Complimenting their personal images, the elders made images representing communal experiences and shared cultural values. Jewish elders formed Hebrew letters, a Hanukah menorah, the biblical dove of peace, and symbols of ten sephirot representing stages in the parallel processes of human creativity and divine creation. African-Americans elders created images of black slaves in agony, cotton fields of the rural south, the keyboard of their church organ, African-like masks and geometric motifs. Hispanic elders made a guitar and maracas, a cup of Cuban coffee, baseball players, fighting cocks, an Aztec bird, a rainforest frog, Jesus with outstretched arms, and Mary with a sunburst halo.
“Postmodern art media emphasizes collage, montage, and pastiche” (Efland, Freedman, and Stuhr, 1996, p. 112). “Appropriation, collage, and juxtaposition of meanings are in” (Clark, 1996, p. 2). The relief ceramic images painted with colorful glazes became collage elements that were cemented to the thrones until their surfaces were entirely clad in ceramics. The Hispanic, Jewish, and African-American women interacted with each other discussing the significance of alternative relationships between the ceramic collage elements in their placement in the overall design of each of the thrones. In “Beyond fragmentation: collage as feminist strategy in the arts,” Gwen Raaberg (1998) explores through feminist theory in art how women’s strength is realized in using collage to bring together diverse elements in an interplay of dynamic harmony.
A mosaic of broken tiles filled the spaces between the collaged ceramic elements. Hundreds of ceramic Hebrew letters were cut from slabs of clay, glazed, fired, and cemented into spaces between the ceramic images created by the elders. The elders, however, did not participate in cementing the ceramics to the thrones. It was too physically demanding and time consuming work. Different groups of high school and college art students completed one throne at a time over a period of five years.
All three thrones were made the same size and basic shape. However, the form of each throne’s crown and sides were different to make a semiotic statement that although all three cultures were equal in status, each was a unique expression of a different set of cultural values. The Hispanic throne has a sunburst crown and water waves cascading down the two sides. The Jewish throne is topped by a Hanukah menorah that holds nine flaming torches with an aluminum enlargement of leather straps meandering down the sides from a box containing scriptural passages worn by Jews on their heads during morning prayers. On the head of the African-American throne is a huge composite African mask with its sides designed with a geometric pattern derived from an African motif. The framework for each of the three thrones was constructed by welding steel pipes connected to each other with rebar rods to reinforce the concrete that filled the spaces between the pipes. One of the art students was a professional metal worker from Ecuador who supervised the other students in the construction of the thrones.2 In order to move them, wheels where welded onto the two-ton thrones as they rested horizontally on the studio floor at the New World School of the Arts.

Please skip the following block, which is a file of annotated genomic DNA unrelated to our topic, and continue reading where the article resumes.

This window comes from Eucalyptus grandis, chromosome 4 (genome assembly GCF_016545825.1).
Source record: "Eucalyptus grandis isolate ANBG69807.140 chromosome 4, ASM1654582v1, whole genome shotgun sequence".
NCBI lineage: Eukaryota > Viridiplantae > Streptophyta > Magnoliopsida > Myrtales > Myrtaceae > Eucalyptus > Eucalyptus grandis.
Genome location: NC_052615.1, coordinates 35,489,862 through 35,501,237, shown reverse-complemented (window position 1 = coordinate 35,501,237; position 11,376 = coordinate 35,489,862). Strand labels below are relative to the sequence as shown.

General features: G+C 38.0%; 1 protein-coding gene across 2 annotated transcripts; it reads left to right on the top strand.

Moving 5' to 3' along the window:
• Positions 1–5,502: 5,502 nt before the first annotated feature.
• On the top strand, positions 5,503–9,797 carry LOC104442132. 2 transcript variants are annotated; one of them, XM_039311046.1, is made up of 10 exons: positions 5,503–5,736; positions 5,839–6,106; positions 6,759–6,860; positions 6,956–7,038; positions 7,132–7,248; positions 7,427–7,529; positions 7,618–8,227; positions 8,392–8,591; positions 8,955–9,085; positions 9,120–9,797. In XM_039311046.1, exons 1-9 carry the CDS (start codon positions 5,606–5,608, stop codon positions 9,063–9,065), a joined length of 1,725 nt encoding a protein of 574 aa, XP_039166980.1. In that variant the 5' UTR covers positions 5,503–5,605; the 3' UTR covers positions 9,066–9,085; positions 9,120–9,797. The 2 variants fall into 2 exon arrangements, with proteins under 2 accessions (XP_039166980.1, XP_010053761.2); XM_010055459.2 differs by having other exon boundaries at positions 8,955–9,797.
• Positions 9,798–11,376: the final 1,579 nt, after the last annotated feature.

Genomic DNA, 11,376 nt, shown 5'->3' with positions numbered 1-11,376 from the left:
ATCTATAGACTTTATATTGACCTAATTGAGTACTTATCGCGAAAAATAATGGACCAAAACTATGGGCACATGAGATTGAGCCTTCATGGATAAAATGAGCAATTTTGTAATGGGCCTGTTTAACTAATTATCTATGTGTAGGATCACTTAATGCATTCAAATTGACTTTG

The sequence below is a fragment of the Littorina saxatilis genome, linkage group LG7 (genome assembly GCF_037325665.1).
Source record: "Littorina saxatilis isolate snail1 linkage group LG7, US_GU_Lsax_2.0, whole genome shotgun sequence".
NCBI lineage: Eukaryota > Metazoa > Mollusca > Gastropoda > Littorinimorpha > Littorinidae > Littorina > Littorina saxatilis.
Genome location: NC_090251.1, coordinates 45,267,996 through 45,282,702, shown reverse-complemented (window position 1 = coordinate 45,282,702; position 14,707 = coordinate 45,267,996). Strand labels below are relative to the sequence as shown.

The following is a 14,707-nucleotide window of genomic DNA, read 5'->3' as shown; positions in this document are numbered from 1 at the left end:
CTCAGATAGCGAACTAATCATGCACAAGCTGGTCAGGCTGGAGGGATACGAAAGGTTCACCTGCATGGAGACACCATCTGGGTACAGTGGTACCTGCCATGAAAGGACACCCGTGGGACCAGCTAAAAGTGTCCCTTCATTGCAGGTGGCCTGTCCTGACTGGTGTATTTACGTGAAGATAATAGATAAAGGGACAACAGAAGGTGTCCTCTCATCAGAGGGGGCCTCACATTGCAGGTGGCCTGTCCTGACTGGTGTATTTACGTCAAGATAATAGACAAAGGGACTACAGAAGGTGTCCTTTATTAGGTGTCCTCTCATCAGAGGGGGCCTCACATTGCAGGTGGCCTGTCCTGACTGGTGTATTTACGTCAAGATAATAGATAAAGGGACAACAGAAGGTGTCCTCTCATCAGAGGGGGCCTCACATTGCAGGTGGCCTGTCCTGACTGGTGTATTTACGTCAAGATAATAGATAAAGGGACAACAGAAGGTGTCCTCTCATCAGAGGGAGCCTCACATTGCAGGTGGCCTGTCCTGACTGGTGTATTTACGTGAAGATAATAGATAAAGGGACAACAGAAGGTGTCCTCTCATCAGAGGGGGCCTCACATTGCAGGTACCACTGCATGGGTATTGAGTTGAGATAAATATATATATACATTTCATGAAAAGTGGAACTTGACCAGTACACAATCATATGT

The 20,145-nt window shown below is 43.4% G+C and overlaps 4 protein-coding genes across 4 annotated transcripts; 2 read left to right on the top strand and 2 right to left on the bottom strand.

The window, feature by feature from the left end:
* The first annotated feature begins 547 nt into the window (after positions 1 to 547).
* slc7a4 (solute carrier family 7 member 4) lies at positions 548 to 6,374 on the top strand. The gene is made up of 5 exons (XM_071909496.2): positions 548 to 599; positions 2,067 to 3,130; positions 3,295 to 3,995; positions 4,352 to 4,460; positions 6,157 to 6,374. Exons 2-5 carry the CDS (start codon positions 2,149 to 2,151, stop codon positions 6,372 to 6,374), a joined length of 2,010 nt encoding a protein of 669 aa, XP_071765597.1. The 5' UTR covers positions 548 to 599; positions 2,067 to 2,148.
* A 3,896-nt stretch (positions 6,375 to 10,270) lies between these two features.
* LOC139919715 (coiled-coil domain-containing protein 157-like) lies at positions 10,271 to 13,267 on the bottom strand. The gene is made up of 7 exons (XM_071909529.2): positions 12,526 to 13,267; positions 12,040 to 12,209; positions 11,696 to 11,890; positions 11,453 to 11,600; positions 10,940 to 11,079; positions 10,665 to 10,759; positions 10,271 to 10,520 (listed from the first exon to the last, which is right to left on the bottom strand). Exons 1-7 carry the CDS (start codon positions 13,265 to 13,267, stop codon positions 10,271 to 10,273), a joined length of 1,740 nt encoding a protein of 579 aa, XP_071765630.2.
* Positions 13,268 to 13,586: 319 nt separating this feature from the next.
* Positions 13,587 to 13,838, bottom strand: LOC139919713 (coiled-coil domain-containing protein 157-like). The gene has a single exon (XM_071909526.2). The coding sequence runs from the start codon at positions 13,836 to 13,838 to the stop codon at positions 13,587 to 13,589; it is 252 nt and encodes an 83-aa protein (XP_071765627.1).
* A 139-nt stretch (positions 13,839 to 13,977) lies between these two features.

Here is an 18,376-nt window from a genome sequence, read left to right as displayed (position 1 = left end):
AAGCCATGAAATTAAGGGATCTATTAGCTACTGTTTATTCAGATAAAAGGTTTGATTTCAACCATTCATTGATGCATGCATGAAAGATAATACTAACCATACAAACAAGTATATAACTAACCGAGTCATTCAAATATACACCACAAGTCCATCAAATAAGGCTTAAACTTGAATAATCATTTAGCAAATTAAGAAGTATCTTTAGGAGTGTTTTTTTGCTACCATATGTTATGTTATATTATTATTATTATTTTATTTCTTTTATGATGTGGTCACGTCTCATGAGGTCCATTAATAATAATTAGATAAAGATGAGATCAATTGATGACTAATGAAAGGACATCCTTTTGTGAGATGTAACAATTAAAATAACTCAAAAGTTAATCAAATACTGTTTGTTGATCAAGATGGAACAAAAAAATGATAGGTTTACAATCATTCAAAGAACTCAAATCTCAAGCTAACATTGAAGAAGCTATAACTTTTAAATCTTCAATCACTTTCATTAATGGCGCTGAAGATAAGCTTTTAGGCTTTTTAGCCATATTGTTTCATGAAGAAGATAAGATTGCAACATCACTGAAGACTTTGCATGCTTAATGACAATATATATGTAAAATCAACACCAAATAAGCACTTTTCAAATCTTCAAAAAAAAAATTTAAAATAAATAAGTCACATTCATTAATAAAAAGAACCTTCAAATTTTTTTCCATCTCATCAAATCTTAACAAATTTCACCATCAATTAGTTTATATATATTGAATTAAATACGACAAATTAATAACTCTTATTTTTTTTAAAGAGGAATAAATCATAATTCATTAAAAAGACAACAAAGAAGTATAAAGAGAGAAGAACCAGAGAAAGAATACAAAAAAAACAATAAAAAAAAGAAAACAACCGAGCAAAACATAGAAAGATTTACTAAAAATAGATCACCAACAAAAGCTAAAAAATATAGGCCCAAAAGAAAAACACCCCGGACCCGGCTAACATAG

The students moved the relief ceramic elements around on the throne in response to deliberations of their placement with the elders and the principal artists. After hours of discussion about design principles, aesthetic judgment, and conceptual issues, the ceramic forms were cemented in place. When the front and sides of the thrones where fully clad in ceramics, the two-ton thrones were transported to Margaret Pace Park for installation with a large tow truck and lifted up by a crane situating them in their permanent site on the shore of Biscayne Bay. The supporting steel pipes inside each throne protruding from under the throne seat were deeply imbedded in a concrete underground base. The thrones were designed to be strong enough to withstand Florida’s hurricanes. After being installed, the wheels were cut off and the unfinished rear sides of the throne backs became accessible. Two of the students who had worked on the thrones when they rested horizontally in the studio completed the rear on site after the thrones stood erect. To forge a powerful link with the Jewish elders’ ancestral homeland, decorative Hebrew letters for the rear of the Jewish throne were made by art students at Emuna College in Jerusalem and shipped to Miami.